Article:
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HMRC internal manual

VAT Transfer of a going concern

HM Revenue & Customs
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Article 5 VAT (Special Provisions) Order 1995: Motive of purchasers/intention to carry on a different business

If a purchaser intends in due course to carry on a different kind of business using the assets purchased, the sale may still be a TOGC if he is to continue the old businesses initially. This test does not lend itself to a set time-span, because ‘continuation of a business’ can vary between different types of activity.

This was the case in Dearwood (STC 327 /1987) This case was won by the Department on appeal to the High Court. Dearwood was a dealer in kitchens and bathrooms and acquired the assets of a company that made reproduction furniture. The Judge decided that:

“The vital consideration is whether the effect of the transaction was to put the transferee in possession of a going concern, the activities of which he could carry on without interruption.”

Although the intention of Dearwood was to change the nature of the business acquired, what he had acquired was still a business capable of being continued. Furthermore, as a matter of fact, the assets purchased were used to carry on the same business, as Dearwood sold the reproduction furniture it purchased.

The important point to establish is whether the business could be run by the purchaser not that it will be. Tribunals have looked into the motivation behind the purchase on a number of occasions but have not found it the most persuasive argument once all other factors have been taken into consideration.

P N Rakshit (LON/87/716) purchased the trimmings side of an existing clothing manufacturer’s business. He did not really want the business but saw it as a means to obtain the premises. However, he took over existing staff and agreed to a restrictive covenant. In addition the price paid included an element of goodwill. The tribunal found that the transfer of the assets was a TOGC for VAT purposes. Whatever Mr Rakshit’s intention may have been he had entered into a contract to buy a business which he could have carried on as a going concern. This is similar to Brian Oliver Jones (MAN/90/136) who purchased a night club with a view to turning it into a restaurant. However, he ran it for one week as a night club. For this reason the tribunal found there to have been a TOGC for VAT purposes.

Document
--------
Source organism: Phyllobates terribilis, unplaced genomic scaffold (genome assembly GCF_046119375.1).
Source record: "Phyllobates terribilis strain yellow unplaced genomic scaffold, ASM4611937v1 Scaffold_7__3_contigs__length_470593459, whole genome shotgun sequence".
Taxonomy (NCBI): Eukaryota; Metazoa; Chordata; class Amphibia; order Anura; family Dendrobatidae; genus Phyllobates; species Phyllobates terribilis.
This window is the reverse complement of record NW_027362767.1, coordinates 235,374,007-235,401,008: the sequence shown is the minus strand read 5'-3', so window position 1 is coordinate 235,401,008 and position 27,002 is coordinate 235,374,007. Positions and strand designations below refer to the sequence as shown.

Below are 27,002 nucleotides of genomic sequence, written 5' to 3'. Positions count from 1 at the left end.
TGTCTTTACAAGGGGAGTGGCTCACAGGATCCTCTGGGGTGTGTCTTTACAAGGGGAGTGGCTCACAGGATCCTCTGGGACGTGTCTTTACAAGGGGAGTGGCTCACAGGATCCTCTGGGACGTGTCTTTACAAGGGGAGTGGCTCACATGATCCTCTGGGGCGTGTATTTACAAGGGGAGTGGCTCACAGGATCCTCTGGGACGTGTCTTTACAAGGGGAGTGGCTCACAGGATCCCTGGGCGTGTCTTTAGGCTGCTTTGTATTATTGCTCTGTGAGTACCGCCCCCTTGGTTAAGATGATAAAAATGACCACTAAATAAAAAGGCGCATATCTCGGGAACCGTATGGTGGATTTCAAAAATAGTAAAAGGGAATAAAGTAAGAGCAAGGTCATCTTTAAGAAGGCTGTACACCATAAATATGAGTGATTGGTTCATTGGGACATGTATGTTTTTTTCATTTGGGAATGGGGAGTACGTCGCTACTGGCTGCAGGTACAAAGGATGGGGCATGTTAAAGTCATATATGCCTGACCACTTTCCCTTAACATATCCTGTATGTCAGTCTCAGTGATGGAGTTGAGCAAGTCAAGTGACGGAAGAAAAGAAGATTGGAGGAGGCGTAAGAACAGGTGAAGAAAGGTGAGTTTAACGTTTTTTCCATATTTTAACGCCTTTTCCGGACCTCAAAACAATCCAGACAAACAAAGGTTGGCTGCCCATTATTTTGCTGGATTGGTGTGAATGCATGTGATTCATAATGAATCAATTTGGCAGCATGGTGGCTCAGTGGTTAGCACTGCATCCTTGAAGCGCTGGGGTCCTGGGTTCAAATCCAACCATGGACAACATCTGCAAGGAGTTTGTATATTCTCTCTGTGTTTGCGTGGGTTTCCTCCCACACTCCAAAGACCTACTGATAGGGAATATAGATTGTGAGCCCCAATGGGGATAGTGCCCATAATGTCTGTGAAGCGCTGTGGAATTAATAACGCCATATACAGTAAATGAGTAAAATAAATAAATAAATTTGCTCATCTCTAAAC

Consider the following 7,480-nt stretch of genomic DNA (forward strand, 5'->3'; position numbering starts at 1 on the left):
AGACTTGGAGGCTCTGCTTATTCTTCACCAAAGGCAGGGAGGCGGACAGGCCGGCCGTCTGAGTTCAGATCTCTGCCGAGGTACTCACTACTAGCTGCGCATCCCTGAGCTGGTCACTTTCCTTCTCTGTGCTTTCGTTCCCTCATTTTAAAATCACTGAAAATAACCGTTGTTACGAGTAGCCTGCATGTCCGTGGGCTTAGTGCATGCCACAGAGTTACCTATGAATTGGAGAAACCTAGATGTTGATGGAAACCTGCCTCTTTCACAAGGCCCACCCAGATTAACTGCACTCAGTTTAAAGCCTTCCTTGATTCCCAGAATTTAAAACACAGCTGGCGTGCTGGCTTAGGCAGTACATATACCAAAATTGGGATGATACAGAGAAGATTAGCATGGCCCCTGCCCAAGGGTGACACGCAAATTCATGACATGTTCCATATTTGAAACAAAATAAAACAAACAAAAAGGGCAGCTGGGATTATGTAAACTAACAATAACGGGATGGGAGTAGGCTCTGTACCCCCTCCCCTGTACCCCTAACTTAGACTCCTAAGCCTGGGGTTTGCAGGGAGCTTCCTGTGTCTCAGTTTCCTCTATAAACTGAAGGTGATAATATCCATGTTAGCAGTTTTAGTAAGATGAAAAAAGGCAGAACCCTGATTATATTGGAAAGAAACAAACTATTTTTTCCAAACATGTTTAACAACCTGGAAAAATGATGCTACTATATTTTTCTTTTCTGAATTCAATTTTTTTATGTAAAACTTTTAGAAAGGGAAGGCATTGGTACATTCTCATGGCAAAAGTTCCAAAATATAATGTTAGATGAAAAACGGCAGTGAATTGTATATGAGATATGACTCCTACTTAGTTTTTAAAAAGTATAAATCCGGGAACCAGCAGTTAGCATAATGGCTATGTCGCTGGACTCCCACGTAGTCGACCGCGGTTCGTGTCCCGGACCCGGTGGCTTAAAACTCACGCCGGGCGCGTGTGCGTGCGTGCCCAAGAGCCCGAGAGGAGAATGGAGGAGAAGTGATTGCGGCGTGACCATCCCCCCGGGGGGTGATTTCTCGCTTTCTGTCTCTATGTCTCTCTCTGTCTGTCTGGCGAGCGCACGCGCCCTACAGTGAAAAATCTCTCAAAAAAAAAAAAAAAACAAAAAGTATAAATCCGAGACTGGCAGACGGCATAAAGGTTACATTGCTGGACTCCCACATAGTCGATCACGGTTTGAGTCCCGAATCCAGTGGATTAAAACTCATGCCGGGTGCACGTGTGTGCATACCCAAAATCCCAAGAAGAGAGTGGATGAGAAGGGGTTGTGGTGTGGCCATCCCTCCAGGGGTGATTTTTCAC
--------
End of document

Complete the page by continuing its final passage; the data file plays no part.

This can be contrasted with the following case.

Although we lost at both the tribunal (MAN/93/210) and in the High Court (STC 602/1995) the case of Padglade Ltd does provide useful guidance on the importance of motive. Padglade claimed as input tax, tax incurred on the purchase of various items and goods from Intermill Ltd. Intermill and Padglade had a common director. Despite this it has held that there was no TOGC as tribunal found that “the necessary rapport between vendor and purchaser was missing”. The director asserted that the purpose of Padglade buying the goods was to assist Intermill to raise funds to cope with its financial difficulties - not to take over any part of its business. Our argument was that the tribunal was not entitled in law to take motive into account was rejected by the High Court in upholding the tribunal’s decision. The judge commented:

“The tribunal was entitled in principle to take into account the state of mind of both the transferor and the transferee at the time of the transfer.The fact that in truth, the transferor and the transferee, were controlled by the same man, is not legally relevant.”